A custodial brokerage account is an account opened by an adult, or custodian, in the name of a minor under the age of majority. Once opened, the custodian is responsible for managing the account by contributing or buying assets and securities for the minor.
A custodial brokerage account functions similarly to other taxable brokerage accounts, with a few key differences.
The custodian—such as a parent, guardian, grandparent, or family friend—opens the account in the minor’s name. Then, they contribute money to buy assets like stocks, bonds, and mutual funds. Once the minor reaches the legal age of majority (18 to 21, depending on the state), the account transfers into the beneficiary’s control.
One crucial component of custodial accounts is known as “fiduciary responsibility.” Essentially, a fiduciary must act in the best interests of a beneficiary—in this case, the minor child. While the custodian maintains control, they must contribute, invest and spend funds in ways that benefit the account owner.
Custodial brokerage accounts come in two varieties:
Brokerages typically offer at least one, with account minimums and interest rates varying between institutions.
UGMA accounts were established under the Uniform Gift to Minors Act. These accounts can hold financial assets like cash, stocks, bonds, funds, and insurance products. All U.S. states permit UGMA accounts.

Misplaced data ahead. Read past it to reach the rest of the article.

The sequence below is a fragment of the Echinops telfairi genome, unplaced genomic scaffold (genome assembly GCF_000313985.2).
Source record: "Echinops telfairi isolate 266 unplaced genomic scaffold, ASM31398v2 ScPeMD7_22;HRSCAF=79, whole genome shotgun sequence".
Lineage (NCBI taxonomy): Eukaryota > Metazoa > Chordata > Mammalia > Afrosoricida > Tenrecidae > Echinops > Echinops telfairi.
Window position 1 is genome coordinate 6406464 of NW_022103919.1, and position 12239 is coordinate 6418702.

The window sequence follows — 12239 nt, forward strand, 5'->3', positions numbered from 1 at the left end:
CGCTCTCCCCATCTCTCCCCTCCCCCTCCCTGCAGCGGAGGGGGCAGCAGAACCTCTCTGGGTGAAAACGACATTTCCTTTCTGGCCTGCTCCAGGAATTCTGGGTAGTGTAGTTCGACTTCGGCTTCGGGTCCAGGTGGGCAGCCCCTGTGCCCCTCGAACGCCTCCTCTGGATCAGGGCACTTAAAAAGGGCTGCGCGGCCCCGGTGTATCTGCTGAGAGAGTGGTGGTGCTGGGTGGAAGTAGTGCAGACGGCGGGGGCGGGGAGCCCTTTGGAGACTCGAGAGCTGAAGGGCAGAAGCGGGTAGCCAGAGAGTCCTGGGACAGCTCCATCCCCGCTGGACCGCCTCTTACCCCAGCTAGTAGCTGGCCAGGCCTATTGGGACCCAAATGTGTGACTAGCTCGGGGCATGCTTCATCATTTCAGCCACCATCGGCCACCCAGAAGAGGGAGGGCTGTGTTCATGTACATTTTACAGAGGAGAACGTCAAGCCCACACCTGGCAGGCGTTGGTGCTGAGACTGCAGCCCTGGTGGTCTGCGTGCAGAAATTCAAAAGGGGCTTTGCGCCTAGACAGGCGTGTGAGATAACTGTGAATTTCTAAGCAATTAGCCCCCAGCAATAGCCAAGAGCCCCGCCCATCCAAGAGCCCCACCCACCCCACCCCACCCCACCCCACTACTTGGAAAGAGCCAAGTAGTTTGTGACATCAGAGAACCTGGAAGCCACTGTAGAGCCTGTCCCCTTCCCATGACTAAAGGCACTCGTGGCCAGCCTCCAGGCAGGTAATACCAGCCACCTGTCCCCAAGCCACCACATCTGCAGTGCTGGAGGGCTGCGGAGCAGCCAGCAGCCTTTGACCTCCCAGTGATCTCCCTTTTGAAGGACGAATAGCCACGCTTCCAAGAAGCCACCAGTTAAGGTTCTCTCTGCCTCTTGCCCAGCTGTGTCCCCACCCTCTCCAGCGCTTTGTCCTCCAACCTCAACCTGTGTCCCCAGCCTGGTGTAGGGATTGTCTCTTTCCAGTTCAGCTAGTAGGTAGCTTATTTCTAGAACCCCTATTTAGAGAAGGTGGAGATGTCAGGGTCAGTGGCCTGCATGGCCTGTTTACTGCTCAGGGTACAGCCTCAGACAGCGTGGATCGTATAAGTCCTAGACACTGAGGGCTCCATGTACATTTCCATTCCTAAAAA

UTMA accounts are a newer flavor established under the Uniform Transfers to Minors Act. These accounts can hold almost any asset, including securities, real estate, artwork, and even intellectual property. South Carolina is the only state that doesn’t permit UTMA accounts.
Custodial accounts carry plenty of flexibility, including no income or contribution limits, distribution requirements, or withdrawal penalties. Individuals can contribute up to $15,000 per year ($30,000 for joint filers) per custodial account without triggering the federal gift requirement.
Custodial accounts also come with some small tax advantages. Because the account owner is technically the minor, initial earnings are taxed at the child’s tax rate. Children under 19 (24 for full-time students) who file taxes with their parents:
Once the minor reaches the age of majority, they then assume control of the account and pay taxes in their own bracket.
Custodial brokerage accounts do carry some disadvantages.
To start, the account beneficiary can’t be altered once established, even to transfer assets to another minor. Additionally, contributions are irrevocable, which means the custodian can’t take back gifted funds. (If a custodian does withdraw funds, the money must be used for the minor’s benefit.)
And because the minor is the legal owner, custodial accounts may reduce the child’s eligibility for educational, government or community aid down the line.
Custodial accounts let parents, guardians, or other persons help minors get ahead in life. While there are advantages to consider, they also come with unusual risks, including throwing up barriers to necessary financial aid before they reach the age of majority.
As such, before you open a custodial account, it’s crucial to weigh the downsides against prospective benefits for the child’s future.
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